3. Paul and I wrote a brief together for a small project for a group of our new apprentices to take forward: how might we creatively play back our internal customers’ experiences of our service so that we can use the insights to improve how we deliver those services. We’re trying to be clear about the ‘what’ we want to achieve so that we can leave the ‘how’ to the team who’ll deliver it. It was great to work with Paul on something practical that the apprentices can make their own.

4. I spoke at our senior leaders network meeting about our digital apprenticeship programme, alongside Alex who looks after Hackney’s overall apprenticeship programme. I was quite nervous – it’s a big room of senior people, some of whom I know but most I don’t yet. But – I was well prepared, and we have a really good story to tell so it went well.**


5. Our quarterly management meeting this week was great – a really good discussion about what we want to achieve in the next 3 months, and a chance to share what we’ve been working on with each other.

6. Final swim #8 of 8. I’ve really enjoyed it each week so – I’m setting myself a new goal: can I swim every week up until Xmas? That’s (only) 13 swims. . . .but it’s getting colder.

What I’m reading this week

I’m still reading Leadership on the Line, which is very good, and also a new novel by Tim Winton (also v good).

Tim Winton, The Shepherd’s Hut

* Jessica Brown will recognise this format, because I’ve basically taken and then built on the ace work she did at Acas 👍

**that is apart from my seeming inability to do simple maths whilst under pressure.

Weeknotes 29: connecting people

I’ve spent time this week connecting people to other people, who are working on similar things. It’s felt really satisfying, and as though I’m beginning to find my way around the organisation.

5 (great) things that happened this week

  1. A small internal project team got together to work on a shared problem, and gracefully allowed me to work with them to plan it out as an agile project*. They took a bit of a leap of faith with me, that by doing it this way we could deliver something of value quickly. I really enjoyed it — and it’s working.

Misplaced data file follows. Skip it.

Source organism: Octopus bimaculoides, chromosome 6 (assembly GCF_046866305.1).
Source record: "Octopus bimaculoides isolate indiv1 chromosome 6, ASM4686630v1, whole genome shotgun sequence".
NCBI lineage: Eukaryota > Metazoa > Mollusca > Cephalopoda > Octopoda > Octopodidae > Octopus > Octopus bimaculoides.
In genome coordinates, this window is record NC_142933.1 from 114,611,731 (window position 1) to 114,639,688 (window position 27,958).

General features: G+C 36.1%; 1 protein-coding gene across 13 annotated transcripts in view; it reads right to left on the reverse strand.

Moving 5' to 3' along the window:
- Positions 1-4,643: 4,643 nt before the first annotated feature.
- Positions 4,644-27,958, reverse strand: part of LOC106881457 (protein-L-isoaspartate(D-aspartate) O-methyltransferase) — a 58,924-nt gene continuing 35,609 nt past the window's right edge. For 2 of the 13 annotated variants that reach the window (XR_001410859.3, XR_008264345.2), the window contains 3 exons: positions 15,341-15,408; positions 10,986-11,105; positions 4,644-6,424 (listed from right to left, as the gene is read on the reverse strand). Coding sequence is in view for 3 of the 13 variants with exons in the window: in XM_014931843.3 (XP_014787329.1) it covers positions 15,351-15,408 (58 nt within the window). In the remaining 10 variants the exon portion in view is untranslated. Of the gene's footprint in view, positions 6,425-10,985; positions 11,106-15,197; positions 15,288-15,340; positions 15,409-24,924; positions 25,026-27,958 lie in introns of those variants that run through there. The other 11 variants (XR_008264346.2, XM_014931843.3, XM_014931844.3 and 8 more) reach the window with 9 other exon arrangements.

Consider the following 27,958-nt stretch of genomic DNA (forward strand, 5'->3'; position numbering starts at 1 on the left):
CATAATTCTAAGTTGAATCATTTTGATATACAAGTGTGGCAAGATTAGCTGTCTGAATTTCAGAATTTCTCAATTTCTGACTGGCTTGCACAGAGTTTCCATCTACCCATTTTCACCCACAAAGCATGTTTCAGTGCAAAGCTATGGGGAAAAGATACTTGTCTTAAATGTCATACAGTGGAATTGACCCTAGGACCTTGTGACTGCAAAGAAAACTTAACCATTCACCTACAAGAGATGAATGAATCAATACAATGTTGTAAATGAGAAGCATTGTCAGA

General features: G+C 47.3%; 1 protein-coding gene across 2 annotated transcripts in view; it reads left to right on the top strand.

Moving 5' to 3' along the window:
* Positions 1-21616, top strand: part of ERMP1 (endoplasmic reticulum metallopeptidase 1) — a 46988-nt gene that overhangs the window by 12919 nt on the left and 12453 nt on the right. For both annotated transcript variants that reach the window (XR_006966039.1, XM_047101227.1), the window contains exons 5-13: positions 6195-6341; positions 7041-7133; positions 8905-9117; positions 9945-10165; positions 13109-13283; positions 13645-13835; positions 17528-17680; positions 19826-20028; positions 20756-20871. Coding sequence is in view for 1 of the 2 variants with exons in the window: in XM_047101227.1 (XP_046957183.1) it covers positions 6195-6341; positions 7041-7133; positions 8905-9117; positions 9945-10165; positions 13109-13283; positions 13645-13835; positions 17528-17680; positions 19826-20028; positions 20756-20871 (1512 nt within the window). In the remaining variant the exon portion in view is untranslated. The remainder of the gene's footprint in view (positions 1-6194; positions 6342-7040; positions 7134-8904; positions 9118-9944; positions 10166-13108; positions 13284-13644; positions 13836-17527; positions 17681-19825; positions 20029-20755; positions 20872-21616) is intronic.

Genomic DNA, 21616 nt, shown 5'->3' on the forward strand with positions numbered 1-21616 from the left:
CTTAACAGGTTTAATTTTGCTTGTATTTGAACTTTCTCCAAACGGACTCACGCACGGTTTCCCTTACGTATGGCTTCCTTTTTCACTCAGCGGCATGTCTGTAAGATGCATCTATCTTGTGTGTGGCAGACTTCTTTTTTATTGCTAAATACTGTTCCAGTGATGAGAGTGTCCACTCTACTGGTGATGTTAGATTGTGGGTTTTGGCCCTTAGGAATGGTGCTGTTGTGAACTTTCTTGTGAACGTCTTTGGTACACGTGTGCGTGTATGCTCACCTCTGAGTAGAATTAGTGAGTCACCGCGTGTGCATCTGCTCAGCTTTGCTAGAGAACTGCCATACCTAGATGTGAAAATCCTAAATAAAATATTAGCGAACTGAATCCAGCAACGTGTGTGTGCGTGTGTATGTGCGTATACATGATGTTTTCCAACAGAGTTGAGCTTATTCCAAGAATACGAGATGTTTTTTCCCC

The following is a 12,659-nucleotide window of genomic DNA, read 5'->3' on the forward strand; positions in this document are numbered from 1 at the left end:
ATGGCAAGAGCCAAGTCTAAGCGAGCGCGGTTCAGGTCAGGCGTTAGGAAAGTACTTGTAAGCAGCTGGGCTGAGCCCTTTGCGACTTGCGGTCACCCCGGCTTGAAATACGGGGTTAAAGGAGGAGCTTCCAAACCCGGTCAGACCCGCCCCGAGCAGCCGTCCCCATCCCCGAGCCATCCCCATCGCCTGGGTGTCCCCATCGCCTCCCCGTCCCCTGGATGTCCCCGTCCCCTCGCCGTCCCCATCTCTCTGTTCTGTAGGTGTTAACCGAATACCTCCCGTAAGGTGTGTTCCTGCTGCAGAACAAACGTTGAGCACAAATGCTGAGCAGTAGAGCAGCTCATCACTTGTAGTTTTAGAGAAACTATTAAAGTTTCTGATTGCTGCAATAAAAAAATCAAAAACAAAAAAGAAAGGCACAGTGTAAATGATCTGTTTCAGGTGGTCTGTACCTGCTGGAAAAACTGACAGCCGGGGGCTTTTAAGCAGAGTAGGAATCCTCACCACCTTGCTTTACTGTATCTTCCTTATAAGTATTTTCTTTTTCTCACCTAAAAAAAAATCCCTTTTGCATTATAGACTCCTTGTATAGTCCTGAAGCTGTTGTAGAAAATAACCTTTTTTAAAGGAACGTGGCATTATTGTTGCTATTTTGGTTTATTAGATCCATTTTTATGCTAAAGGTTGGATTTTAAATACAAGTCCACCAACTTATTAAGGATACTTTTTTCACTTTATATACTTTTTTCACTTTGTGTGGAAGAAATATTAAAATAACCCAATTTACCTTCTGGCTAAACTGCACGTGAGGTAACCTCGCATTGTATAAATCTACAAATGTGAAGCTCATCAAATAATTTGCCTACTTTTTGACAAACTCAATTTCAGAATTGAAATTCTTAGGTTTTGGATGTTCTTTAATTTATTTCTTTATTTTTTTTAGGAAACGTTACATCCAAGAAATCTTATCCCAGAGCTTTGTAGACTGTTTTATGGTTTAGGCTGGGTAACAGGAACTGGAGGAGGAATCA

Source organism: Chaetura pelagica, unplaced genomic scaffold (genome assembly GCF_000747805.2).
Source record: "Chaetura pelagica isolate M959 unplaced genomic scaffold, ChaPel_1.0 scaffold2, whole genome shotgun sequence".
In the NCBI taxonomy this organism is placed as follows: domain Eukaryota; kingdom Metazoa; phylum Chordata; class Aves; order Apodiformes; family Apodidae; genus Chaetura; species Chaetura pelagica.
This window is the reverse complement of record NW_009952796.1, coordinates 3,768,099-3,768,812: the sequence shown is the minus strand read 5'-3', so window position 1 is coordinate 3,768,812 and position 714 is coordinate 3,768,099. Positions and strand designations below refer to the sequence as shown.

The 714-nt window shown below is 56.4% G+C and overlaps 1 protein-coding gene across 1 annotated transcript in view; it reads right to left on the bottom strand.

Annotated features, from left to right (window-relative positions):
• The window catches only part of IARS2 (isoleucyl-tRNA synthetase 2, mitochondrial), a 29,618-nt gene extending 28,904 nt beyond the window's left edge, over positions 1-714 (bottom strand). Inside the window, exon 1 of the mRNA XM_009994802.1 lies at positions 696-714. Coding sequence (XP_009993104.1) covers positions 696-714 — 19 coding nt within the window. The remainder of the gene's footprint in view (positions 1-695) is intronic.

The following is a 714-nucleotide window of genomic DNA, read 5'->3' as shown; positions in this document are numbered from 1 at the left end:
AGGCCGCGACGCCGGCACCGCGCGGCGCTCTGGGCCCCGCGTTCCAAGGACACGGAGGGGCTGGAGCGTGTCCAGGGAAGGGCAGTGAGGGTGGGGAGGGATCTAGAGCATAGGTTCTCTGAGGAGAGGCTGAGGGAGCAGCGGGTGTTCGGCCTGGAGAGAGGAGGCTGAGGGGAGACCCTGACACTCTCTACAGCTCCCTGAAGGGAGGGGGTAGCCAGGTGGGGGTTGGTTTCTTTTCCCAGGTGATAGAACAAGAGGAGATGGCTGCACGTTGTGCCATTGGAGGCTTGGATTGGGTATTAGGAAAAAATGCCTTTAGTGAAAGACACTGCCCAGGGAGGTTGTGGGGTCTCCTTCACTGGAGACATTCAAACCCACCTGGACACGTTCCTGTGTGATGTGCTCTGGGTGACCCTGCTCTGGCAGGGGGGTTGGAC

2. Swim(s) 6 and 6.1 of 8. Yes that’s right, I went twice. **
  3. I met colleagues in our legal department to talk about how we can help them use user journey mapping to better understand a problem. The workshop is next week and I’m looking forward to seeing the outcomes.
  4. I worked on developing our apprenticeship programme — meeting Andrew and Alex from Employment Pathways, thinking about the first few networking events we’ve set up, and I also met Jack Graham who gave me insight into the work Year Here are doing, and intros into local orgs who are working on inspiring women into tech roles.
  5. I asked for help with analysing and visualising our ICT survey data later this month — and several colleagues immediately got in touch offering to show me how to do things I wouldn’t know how to do otherwise.


Also — coming up

Richard, our lead user researcher has organised for the next cross govt user research meet up to be at Hackney, the first at a local authority. The theme is ‘Making user research safe for participants and researchers’.

Cross-government user research meetups

What I read this week:

Finally finished Tobias Mayer’s book of blogs/essays The People’s Scrum. Thoughtful and thought provoking essays.

I particularly liked the essay called ‘Don’t have meetings’ . . .

Scrum is centered on people, and people have conversations. There are conversations to plan, conversations to align, and conversations to reflect. We have these conversations at the appropriate times, and for the approrpiate durations to inform our work. If we don’t have these conversations, we won’t know what we are doing (planning), we won’t know where we are going (alignment) and we’ll keep repeating the same mistakes (reflection).

Rahma Mohamed ‘s weeknotes on the work she’s doing on two of our key projects.

And Gavin Beckett’s reflections on his One Team Gov , which reminded me that I haven’t written mine, yet.

Cross-government user research meetups

*3 sprints of a week each, on a visible wall. I used my BIG post its, a gift from Rebecca Kemp (she knew they’d come in useful in my new job).

**But after some discussion it has been decided that it doesn’t count as number 7.


Weeknotes 28: data, and more data

A short(ish) weeknote this week (to reflect the short week!)

Thought for the week — courtesy of Studs Terkel

5 (great) things that happened this week

(NB loads of good things happened — this is just a sample)

  1. We’ve made offers to all 18 apprentices now — which means that very soon we’re going to have an influx of new talent and energy. Am really looking forward to meeting them all — and there’s a real sense of excitement across all the teams about doing the best we can to induct them well, and get them off to a good start. I spent some time this week thinking about how we can support managers with this.
  2. I learnt more about how our mobile data contract works than I thought I would at the start of the week, including meeting our suppliers, reading through lots of background material and learning loads from Steve about the art of the possible. I’ve also had the chance to work closely with Steve all week on a range of various things, which has been great as we’re both new to Hackney, and working our way into our roles.